Cardiopulmonary resuscitation (CPR) is an intervention developed in the field of emergency medicine to restore circulatory and respiratory functioning in a person who has experienced cardiac or respiratory arrest. CPR incorporates a spectrum of procedures ranging from basic life support measures such as mouth-to-mouth ventilation and "closed chest" compression administered by a "rescuer" to advanced cardiac life support
techniques, including electrical defibrillation, open-chest cardiac massage, or the use of pharmaceuticals administered by a team of health care professionals in a hospital setting. When it was originally introduced, CPR was designed to resuscitate victims of drowning, electrocution, drug overdose and other accidents as well as acute myocardial infarction (heart attack). During the 1960s and 1970s the use of CPR expanded beyond the field of emergency medicine, and became the standard of care for virtually all dying patients.1 More recently, however, questions have arisen about the appropriateness of CPR for patients who are "rescued from death" only to prolong the process of dying, or who survive the immediate threat of cardiopulmonary failure but suffer from neuro-cognitive problems ranging from mild intellectual impairments to a permanent vegetative state.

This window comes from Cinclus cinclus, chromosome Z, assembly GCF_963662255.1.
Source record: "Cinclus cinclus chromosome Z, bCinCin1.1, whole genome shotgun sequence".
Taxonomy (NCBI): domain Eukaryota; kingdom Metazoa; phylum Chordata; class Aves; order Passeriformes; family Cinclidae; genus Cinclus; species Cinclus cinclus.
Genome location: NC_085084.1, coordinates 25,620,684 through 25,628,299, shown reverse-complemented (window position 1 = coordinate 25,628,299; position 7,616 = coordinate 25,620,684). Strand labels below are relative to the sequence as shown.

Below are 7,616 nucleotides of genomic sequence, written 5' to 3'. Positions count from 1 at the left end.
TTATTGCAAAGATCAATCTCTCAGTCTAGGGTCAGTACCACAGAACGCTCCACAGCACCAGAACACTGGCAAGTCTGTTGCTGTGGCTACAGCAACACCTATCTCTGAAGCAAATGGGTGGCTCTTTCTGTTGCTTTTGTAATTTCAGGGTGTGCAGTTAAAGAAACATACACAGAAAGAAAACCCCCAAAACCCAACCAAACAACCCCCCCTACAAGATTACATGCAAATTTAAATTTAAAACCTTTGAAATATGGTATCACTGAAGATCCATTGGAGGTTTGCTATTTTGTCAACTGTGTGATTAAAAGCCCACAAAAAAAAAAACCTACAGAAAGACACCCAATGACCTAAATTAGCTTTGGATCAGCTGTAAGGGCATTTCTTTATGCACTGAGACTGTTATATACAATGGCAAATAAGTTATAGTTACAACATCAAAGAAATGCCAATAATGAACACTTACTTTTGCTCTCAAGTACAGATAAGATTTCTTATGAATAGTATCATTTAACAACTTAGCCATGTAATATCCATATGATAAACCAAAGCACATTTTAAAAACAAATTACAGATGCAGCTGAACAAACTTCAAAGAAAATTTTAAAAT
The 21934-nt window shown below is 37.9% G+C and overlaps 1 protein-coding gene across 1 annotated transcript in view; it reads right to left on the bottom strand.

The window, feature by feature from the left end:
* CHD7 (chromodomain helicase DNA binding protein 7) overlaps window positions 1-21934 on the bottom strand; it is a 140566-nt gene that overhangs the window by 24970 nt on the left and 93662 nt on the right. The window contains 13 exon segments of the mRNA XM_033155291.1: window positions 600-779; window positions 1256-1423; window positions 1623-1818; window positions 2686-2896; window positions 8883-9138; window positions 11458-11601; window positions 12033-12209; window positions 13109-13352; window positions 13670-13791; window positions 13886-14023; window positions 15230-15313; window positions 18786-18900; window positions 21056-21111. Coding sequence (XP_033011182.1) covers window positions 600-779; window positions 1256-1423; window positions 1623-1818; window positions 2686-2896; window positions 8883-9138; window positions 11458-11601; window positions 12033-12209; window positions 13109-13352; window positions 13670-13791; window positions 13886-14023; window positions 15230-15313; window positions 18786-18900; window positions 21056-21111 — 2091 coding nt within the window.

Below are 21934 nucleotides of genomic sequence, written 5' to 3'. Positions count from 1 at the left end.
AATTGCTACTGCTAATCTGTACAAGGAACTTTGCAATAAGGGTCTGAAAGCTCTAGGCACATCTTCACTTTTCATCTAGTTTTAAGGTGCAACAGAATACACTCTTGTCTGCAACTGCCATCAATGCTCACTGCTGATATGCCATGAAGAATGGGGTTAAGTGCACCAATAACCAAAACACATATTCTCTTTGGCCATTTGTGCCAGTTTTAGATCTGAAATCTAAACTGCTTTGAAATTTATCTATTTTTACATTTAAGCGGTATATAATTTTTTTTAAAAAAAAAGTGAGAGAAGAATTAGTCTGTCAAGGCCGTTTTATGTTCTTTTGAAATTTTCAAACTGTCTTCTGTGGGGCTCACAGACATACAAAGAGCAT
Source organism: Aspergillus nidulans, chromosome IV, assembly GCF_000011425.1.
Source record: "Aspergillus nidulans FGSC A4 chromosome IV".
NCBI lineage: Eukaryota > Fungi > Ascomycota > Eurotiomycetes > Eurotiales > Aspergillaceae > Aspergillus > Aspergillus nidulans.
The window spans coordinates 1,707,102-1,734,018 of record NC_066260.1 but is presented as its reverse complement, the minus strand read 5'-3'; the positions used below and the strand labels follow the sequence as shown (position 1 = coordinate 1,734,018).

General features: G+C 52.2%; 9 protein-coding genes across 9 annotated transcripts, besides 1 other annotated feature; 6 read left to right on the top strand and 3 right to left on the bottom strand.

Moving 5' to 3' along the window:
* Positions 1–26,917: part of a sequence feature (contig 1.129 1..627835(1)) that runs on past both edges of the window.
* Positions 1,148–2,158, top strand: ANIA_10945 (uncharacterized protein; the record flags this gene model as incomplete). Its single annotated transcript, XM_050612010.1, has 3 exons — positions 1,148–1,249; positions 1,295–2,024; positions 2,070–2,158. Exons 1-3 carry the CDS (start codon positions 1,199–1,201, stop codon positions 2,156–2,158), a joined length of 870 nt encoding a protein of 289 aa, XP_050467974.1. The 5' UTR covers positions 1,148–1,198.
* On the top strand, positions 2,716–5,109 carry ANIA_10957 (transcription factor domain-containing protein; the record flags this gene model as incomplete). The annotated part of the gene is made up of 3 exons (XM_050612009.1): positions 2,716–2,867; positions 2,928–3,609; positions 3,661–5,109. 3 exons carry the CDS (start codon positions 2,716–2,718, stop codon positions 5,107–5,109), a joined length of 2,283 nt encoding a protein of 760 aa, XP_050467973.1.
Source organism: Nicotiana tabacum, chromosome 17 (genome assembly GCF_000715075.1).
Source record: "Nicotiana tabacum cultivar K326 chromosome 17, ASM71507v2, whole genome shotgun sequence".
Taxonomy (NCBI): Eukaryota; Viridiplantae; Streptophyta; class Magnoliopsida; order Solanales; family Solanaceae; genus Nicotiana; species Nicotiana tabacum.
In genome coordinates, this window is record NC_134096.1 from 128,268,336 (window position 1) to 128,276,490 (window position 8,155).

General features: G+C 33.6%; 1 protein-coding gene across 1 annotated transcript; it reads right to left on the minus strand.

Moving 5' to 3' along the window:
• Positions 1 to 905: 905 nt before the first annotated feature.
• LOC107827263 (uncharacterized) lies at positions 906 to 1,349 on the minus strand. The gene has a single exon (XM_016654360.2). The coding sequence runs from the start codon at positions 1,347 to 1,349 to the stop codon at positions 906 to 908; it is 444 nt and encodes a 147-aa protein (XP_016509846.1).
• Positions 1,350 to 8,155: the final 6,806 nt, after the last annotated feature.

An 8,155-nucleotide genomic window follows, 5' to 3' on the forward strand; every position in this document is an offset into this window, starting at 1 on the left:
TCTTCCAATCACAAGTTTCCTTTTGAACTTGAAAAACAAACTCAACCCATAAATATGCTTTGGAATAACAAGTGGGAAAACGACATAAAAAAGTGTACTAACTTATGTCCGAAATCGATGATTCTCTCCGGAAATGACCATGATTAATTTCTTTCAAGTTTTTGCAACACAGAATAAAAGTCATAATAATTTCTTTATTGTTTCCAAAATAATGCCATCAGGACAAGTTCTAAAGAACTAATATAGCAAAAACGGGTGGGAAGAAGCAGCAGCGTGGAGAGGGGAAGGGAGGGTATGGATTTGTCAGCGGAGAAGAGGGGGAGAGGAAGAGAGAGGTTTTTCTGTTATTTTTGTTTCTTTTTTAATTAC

University of Minnesota: Center for Bioethics.
University of Minnesota, Center for Bioethics.
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